What should Bryan Smith have done when two burglars came to his house?


Two burglars came to his house. He shot them, and they died.

The prosecutor argued that by removing trucks from the premise he is "baiting" burglars.

  1. Is it illegal to remove trucks from premises?
  2. Now that the burglars are in his house, what should he have done?

I still do not understand the verdict. I mean, do you lose your right to defend yourself if you make it look like your house is uninhabited? Are you obligated to signal to would-be burglars that you will shoot them?

In the case of Bryan Smith case, has the prosecutor established that the removal of his truck is done solely for baiting burglars?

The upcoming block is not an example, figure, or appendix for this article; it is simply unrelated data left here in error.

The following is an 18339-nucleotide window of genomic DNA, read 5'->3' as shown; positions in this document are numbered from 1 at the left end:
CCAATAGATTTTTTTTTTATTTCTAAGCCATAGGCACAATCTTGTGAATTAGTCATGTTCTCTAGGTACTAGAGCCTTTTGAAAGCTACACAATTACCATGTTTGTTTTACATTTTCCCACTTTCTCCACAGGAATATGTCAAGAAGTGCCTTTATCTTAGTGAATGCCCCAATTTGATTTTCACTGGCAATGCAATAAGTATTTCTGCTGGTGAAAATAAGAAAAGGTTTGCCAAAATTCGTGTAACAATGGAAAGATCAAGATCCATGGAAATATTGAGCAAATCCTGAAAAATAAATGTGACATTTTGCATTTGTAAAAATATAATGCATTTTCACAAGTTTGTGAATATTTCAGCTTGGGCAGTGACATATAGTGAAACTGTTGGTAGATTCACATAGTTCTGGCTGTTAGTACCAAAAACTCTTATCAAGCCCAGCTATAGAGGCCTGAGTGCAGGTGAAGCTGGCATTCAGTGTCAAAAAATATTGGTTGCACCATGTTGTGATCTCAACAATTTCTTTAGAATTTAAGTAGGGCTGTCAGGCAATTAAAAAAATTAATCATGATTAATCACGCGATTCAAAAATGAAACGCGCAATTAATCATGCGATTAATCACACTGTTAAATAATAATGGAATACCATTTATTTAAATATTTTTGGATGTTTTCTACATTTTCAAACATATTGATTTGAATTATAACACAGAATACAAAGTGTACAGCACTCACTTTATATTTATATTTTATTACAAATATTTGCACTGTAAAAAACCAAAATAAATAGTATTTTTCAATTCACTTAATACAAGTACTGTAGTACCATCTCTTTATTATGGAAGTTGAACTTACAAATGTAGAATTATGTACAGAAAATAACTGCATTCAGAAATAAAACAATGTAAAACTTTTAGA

One controversy in the case is that after he shot a burglar, he finish the job.

I do not know how much of this got into a jury. However, I would have done the same if I were him. Soldiers in wars double tap because enemies they think are death (not just injured in legs), may actually still be alive and kill. There are cases of people stop beating up robbers thinking he won, only to have the robbers' friend stab him in the back.

For all Bryan Smith knows, those teenagers could be assassins sent by gangs to kill him. The boy and the girl may bring life grenade they can activate for suicide bombing. It may not be. But how does he knows?

The probability is small. May be 1%, or 2%. Still, why should a home owner risk his life for life of two worthless burglars? The safest thing to do is to just kill the burglars.

Why take unnecessary risks when your life is in danger by some people that's obviously up to no good?